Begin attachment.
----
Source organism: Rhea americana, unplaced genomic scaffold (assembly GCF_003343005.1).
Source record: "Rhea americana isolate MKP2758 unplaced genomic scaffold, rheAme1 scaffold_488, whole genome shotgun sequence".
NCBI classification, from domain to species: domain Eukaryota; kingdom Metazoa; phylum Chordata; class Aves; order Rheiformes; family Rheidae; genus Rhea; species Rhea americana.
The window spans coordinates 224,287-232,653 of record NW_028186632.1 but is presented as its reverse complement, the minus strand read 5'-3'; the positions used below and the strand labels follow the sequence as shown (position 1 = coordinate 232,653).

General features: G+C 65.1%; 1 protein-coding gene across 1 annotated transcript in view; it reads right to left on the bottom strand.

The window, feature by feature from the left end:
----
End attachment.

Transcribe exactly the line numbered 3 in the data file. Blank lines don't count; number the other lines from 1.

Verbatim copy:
NCBI classification, from domain to species: domain Eukaryota; kingdom Metazoa; phylum Chordata; class Aves; order Rheiformes; family Rheidae; genus Rhea; species Rhea americana.